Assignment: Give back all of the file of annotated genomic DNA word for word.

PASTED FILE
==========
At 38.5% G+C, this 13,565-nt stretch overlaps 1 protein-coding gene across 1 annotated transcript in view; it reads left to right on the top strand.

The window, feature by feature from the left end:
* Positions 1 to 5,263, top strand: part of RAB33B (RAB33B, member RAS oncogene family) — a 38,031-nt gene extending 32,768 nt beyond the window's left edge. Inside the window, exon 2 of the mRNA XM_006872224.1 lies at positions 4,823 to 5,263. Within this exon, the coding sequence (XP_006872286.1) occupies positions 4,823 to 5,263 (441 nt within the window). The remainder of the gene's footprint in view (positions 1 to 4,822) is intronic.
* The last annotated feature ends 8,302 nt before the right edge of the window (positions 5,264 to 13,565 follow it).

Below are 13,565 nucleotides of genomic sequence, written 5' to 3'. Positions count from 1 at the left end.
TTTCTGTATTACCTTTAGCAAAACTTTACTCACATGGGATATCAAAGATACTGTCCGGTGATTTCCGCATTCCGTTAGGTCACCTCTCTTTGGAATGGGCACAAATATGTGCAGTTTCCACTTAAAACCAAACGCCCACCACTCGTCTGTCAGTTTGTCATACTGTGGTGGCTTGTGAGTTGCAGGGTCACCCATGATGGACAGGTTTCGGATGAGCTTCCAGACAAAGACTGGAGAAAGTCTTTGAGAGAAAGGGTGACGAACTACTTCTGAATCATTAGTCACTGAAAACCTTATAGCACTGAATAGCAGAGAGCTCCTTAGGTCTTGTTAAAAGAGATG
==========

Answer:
At 38.5% G+C, this 13,565-nt stretch overlaps 1 protein-coding gene across 1 annotated transcript in view; it reads left to right on the top strand.

The window, feature by feature from the left end:
* Positions 1 to 5,263, top strand: part of RAB33B (RAB33B, member RAS oncogene family) — a 38,031-nt gene extending 32,768 nt beyond the window's left edge. Inside the window, exon 2 of the mRNA XM_006872224.1 lies at positions 4,823 to 5,263. Within this exon, the coding sequence (XP_006872286.1) occupies positions 4,823 to 5,263 (441 nt within the window). The remainder of the gene's footprint in view (positions 1 to 4,822) is intronic.
* The last annotated feature ends 8,302 nt before the right edge of the window (positions 5,264 to 13,565 follow it).

Below are 13,565 nucleotides of genomic sequence, written 5' to 3'. Positions count from 1 at the left end.
TTTCTGTATTACCTTTAGCAAAACTTTACTCACATGGGATATCAAAGATACTGTCCGGTGATTTCCGCATTCCGTTAGGTCACCTCTCTTTGGAATGGGCACAAATATGTGCAGTTTCCACTTAAAACCAAACGCCCACCACTCGTCTGTCAGTTTGTCATACTGTGGTGGCTTGTGAGTTGCAGGGTCACCCATGATGGACAGGTTTCGGATGAGCTTCCAGACAAAGACTGGAGAAAGTCTTTGAGAGAAAGGGTGACGAACTACTTCTGAATCATTAGTCACTGAAAACCTTATAGCACTGAATAGCAGAGAGCTCCTTAGGTCTTGTTAAAAGAGATG